So, Oscar weekend has come and gone and to no one’s surprise, the venerable academy crowned The King’s Speech . I know people who just loved that movie, and I can’t figure out why. It was fine — lovely performances, a dash of wit from Helena Bonham Carter, who I adore, but who was, frankly, phoning it in in another posh role. I mean, she must be able to do those in her sleep by now. The problem with this movie was that there wasn’t a single surprise in it. The Duke of York/King was straight from the Poor Little Rich Boy store, while his brother was right out of the Central Casting Cad box. Adversity was triumphed over, the clothes were lovely, the wall treatments more so, and disaster was averted at the coronation and by extension, England Was Saved. It was like watching a movie tick off the boxes. Every expectation was met. Every preconceived notion was confirmed.
There is a certain pleasure in this, but for me, that pleasure is deeply cut by frustration. I chafed at this movie the whole way through. It was very well made. It was very well acted. It was not unwatchable. But nothing happened that I didn’t expect to happen.
Which was in real contrast to an older movie that washed up on the shores of my Netflix list this weekend: Nicole Holofcener’s Please Give. This movie did actually overturn my expectations for it — I was expecting a movie that pandered to the expectations of the arty upper classes, and I got a surprisingly human movie in which characters changed and grew in some interesting and tiny little ways. No one Triumphed over Adversity in this movie, but characters did move in some rather fundamental ways — Catherine Keener’s character learned to stop wallowing in self-indulgent guilt and actually kind of enjoy selling things (especially when fleecing unpleasant people), the daughter survived a glimpse of some really alarming adult behavior, the father behaved badly for a little bit and got over it without destroying his family in the process. Like I said, this is a movie of incremental changes, which is what I liked about it. The tropes didn’t play out in the way that we expect them to, and yet, it was, for me, a much more satisfying movie than The King’s Speech. Even the bourgeois trappings didn’t annoy me as much as they usually do in these sorts of movies, and I’m not sure why. Because we see the characters going to work? At actual jobs we can understand? I still haven’t figured that one out, except that the lifestyles of the characters seemed grounded in a reality that is usually lacking in the movies (think of Diane Keaton’s shelter-porn house in Something’s Got to Give for an example of the sort of unconscious expression in movies that “this is just the way nice people live”).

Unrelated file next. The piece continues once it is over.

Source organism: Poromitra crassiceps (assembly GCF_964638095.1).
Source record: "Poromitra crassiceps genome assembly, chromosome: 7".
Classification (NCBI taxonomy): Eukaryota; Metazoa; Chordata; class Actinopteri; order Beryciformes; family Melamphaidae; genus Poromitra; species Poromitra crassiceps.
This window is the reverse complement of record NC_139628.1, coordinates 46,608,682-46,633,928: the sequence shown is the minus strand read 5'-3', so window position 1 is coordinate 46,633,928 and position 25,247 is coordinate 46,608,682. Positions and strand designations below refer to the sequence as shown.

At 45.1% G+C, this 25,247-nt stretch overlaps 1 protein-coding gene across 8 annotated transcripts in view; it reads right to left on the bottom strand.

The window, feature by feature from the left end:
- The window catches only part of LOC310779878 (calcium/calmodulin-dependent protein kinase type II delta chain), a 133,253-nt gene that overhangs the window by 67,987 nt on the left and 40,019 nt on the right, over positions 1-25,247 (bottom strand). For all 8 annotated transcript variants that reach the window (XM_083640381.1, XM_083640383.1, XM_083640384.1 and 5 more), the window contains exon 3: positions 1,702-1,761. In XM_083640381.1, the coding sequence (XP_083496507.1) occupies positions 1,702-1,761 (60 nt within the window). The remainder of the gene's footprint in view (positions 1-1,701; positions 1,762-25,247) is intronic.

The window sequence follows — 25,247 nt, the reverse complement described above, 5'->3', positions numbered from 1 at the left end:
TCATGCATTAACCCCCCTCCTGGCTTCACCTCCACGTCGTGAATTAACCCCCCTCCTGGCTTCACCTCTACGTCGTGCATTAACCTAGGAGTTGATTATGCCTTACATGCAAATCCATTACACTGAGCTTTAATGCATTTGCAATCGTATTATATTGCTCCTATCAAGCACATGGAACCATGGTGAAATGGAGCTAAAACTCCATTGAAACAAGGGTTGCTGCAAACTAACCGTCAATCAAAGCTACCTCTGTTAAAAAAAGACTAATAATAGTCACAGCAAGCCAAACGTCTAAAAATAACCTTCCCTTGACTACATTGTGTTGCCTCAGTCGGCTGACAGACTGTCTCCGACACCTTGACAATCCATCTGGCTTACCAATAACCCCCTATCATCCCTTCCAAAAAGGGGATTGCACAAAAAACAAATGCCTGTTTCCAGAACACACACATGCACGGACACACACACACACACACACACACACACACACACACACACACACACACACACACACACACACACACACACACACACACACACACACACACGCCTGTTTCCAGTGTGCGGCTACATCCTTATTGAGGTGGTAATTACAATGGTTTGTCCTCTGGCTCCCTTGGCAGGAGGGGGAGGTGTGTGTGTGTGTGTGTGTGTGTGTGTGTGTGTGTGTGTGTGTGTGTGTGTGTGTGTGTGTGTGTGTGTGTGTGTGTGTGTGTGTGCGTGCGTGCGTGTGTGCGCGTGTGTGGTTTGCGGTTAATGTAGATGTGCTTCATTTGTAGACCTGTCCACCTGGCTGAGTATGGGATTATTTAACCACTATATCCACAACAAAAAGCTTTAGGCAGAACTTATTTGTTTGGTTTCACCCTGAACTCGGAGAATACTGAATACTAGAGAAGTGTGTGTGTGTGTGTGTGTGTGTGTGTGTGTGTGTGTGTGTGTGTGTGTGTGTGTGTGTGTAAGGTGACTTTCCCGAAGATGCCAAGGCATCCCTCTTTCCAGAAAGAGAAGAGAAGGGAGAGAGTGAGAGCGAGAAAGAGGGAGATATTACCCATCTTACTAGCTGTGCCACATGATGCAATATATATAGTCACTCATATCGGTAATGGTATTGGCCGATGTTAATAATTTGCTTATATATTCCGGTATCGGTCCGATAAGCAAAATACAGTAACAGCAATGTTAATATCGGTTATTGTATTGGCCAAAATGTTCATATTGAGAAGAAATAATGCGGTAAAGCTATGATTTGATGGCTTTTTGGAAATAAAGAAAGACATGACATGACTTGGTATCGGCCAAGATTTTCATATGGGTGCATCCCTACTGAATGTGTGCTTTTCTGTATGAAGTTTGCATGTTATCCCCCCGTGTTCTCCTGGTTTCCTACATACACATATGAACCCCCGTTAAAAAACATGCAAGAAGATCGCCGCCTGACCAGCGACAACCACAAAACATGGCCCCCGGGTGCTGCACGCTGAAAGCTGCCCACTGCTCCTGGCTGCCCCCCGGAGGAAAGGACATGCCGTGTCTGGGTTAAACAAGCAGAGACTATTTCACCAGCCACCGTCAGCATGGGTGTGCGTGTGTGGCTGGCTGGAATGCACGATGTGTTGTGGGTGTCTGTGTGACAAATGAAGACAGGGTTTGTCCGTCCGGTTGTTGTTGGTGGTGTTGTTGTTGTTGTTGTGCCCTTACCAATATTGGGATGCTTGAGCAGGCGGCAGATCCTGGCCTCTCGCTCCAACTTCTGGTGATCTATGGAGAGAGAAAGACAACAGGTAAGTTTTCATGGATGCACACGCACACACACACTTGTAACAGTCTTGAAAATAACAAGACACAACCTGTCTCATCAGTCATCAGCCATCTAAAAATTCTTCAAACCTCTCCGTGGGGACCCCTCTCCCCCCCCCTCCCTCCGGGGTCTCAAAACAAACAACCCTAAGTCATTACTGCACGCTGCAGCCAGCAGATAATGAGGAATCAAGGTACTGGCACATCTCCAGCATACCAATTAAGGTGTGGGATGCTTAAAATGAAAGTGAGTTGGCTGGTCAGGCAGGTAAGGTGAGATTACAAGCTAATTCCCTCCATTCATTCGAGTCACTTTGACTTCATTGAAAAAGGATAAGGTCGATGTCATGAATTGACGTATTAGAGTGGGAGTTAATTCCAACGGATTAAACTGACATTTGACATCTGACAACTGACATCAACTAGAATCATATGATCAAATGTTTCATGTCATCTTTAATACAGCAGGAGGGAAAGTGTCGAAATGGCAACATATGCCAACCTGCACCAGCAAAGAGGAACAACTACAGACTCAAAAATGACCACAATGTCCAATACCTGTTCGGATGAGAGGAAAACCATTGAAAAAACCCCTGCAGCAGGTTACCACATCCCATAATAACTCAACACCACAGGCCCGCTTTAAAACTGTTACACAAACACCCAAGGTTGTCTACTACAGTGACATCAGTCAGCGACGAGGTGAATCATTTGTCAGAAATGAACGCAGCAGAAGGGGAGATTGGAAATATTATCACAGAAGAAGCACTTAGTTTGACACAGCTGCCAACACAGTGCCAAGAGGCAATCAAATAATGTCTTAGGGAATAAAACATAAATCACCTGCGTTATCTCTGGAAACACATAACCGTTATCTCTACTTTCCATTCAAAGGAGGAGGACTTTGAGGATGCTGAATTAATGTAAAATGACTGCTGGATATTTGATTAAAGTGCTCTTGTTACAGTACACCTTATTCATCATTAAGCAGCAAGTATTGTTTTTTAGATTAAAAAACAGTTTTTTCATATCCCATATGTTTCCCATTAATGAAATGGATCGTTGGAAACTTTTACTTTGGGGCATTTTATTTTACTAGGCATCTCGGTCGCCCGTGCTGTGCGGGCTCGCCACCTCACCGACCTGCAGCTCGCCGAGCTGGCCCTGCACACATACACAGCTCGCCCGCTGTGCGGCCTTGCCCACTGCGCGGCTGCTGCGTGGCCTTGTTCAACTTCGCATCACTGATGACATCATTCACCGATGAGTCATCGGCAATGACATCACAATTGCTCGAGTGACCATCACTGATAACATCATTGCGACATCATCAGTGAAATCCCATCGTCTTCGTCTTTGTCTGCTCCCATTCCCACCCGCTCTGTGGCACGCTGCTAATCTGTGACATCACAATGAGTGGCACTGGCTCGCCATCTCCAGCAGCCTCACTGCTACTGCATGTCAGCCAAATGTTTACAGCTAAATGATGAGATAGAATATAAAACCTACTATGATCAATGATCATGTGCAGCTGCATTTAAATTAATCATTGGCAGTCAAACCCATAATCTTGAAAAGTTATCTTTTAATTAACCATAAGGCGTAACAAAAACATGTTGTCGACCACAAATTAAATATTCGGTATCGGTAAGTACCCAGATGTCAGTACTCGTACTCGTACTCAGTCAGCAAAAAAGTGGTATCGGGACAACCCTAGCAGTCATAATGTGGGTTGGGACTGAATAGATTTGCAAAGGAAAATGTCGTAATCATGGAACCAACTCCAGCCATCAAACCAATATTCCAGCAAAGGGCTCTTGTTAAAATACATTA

At any rate, it made an interesting contrast and made me think about what it is that people want from movies. I suppose what we learned this year was that academy voters, as usual, preferred the staid comforts of a movie like The King’s Speech even to the still pretty conventional tale of hustling (if sometimes unpleasant) internet entrepreneurs in The Social Network. While The Social Network was hardly ground-breaking filmmaking, at least it was not a movie we have seen a million times before. It was really quite a good movie about something you wouldn’t immediately think would make a good movie, and Jesse Eisenberg turned in the kind of performance that makes one think of him in a whole new light. There were actually a few surprises in that movie.
Is it just that times are frightening? Is this why people want the movie equivalent of warm mashed potatoes? Or is that just what people have always wanted out of movies? Then why, this year, does it feel so much more egregious than usual?